Female workers at the lowest rung of the economic ladder are getting a boost from a growing campaign to raise wages for fast food workers.
The Fast Food Forward campaign—also informally known as the “Fight for $15” movement—is calling for an industry wage of $15 an hour, or double the current federal minimum wage of $7.25, as well for the unionization of fast food restaurants. Largely bankrolled by the Service Employees International Union (SEIU), the movement has grown steadily since its launch in November 2012. Earlier this month, protests were held in some 150 cities during a national day of action on September 4.
Fight for $15 is particularly relevant to female workers, who account for two thirds of fast food employees. Not only are most of these women raising children, few can manage to work full-time because the industry cuts back work hours to avoid laws requiring the provision of benefits to full-time workers. Often, their schedules change on a weekly basis, making it even more difficult to arrange for reliable childcare. According to the National Women’s Law Center, nearly 2 million people in the United States are juggling two part-time jobs and two-thirds of them are women.
While at first blush a wage-hike to $15 may seem unrealistically ambitious, in less than two years the campaign has piled up successes on a local level. Thirteen states as well as at least 10 city and county governments have passed increased minimum wage rules over the past two years, according to NBC News. Last June, Seattle voters opted to raise the city-wide minimum wage to $15 an hour by 2018—the highest minimum wage in the country. Also on the West Coast, San Diego’s City Council raised the local minimum wage to $11.50 by 2017; San Francisco will vote on a wage hike in November; and Los Angeles Mayor Eric Garcetti is pushing for a $13.25 minimum wage for all workers in L.A. by 2017.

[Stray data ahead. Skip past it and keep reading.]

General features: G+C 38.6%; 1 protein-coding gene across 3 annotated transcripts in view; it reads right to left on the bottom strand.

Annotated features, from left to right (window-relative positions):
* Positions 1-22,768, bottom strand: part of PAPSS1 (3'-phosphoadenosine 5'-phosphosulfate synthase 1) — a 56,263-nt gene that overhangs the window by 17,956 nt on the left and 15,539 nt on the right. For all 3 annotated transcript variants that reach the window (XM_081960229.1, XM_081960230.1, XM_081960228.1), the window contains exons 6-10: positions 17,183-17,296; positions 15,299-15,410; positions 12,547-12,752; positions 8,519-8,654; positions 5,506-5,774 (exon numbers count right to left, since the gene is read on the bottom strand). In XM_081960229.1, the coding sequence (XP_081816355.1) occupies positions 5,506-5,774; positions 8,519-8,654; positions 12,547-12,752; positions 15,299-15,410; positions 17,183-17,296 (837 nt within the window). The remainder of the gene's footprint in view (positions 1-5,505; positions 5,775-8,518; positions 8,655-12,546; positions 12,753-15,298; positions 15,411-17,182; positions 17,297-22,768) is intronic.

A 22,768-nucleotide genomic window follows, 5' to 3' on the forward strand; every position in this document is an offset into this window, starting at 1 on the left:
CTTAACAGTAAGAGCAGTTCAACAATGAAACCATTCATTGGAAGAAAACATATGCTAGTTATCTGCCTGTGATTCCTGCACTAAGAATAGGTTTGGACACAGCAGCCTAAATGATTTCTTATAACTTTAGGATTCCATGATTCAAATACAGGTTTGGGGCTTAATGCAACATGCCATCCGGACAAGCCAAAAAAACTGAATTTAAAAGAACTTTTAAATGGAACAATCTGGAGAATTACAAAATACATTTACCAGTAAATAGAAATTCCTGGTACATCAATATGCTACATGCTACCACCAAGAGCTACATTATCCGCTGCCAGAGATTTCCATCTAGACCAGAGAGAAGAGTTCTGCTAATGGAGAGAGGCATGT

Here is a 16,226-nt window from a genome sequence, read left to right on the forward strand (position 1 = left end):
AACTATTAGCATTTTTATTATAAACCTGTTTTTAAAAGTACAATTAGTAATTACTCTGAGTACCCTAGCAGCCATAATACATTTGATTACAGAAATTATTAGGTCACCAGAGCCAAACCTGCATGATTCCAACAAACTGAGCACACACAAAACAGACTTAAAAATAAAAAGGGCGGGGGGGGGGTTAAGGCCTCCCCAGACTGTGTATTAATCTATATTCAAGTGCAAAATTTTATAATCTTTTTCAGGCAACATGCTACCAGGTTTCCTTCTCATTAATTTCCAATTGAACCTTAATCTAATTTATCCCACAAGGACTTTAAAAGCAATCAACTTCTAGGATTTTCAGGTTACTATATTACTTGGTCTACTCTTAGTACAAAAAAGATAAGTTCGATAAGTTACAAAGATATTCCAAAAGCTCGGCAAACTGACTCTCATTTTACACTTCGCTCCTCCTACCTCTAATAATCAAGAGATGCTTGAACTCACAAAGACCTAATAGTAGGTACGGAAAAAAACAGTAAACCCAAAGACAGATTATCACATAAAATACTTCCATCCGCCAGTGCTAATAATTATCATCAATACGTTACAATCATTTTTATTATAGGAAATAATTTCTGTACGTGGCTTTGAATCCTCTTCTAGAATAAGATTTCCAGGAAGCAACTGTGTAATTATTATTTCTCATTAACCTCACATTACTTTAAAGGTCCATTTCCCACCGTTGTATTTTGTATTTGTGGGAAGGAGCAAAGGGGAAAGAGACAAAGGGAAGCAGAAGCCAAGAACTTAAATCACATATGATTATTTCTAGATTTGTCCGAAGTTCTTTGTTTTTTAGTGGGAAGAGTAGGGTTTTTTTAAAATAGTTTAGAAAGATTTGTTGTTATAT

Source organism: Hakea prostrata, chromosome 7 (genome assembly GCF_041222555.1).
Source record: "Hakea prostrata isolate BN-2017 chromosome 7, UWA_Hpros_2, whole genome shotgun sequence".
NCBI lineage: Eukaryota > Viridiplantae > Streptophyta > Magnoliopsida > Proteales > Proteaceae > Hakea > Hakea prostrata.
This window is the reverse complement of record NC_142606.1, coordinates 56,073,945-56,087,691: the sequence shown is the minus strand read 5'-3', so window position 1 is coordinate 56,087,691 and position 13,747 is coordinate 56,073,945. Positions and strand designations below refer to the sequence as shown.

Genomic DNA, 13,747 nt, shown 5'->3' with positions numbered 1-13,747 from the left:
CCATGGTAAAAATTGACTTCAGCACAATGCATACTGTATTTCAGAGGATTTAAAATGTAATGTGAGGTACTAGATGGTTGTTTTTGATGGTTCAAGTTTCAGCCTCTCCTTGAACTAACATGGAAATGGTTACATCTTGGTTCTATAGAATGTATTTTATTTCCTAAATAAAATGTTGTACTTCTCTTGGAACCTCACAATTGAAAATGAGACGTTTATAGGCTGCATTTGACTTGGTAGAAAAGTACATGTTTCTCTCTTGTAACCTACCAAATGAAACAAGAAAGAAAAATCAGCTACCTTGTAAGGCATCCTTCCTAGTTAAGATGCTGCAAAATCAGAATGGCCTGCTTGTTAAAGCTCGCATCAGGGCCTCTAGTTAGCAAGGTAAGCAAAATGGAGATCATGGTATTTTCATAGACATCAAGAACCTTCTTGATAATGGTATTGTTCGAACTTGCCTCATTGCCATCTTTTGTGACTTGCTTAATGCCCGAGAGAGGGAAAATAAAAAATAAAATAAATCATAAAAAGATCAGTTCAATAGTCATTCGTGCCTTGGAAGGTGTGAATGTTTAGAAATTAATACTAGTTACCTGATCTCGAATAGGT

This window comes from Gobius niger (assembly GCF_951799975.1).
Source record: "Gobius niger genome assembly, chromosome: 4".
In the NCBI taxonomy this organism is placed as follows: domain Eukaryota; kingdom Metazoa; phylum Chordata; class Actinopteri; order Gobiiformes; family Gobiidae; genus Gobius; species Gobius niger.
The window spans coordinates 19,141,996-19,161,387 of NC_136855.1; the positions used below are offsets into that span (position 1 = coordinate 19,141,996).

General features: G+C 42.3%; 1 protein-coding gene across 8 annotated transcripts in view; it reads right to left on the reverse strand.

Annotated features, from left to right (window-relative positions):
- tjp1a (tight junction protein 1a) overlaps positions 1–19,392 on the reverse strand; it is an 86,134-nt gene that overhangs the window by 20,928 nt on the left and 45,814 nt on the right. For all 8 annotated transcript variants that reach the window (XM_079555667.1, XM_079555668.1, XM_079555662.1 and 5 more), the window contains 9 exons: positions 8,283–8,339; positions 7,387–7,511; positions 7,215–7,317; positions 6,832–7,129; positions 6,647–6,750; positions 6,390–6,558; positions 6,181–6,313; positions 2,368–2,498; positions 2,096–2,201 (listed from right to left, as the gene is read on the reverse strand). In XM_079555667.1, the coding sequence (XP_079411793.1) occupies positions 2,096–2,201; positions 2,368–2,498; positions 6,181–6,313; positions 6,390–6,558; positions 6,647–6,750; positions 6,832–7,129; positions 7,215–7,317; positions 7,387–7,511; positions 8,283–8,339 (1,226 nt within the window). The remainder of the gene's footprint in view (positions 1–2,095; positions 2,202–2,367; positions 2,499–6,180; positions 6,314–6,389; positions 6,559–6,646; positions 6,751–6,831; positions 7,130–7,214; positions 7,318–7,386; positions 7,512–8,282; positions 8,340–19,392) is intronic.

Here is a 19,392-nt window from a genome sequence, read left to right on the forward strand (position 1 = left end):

In the meantime, the Fight for $15 has shone a spotlight on women whose stories and voices are too little heard in the mainstream media. On the tragic side of the spectrum, countless news outlets captured the story of Maria Fernandes, a New Jersey woman with three part-time jobs who died from exposure to gasoline fumes last month while sleeping in her car between shifts. More hopefully, the September 15 issue of The New Yorker contained a profile of Arisleyda Tapia, a former nurse from the Dominican Republic and employee at a McDonald’s in Washington Heights, New York City. Tapia has been working at McDonald’s for eight years and makes $8.25 an hour and has been galvanized by her advocacy.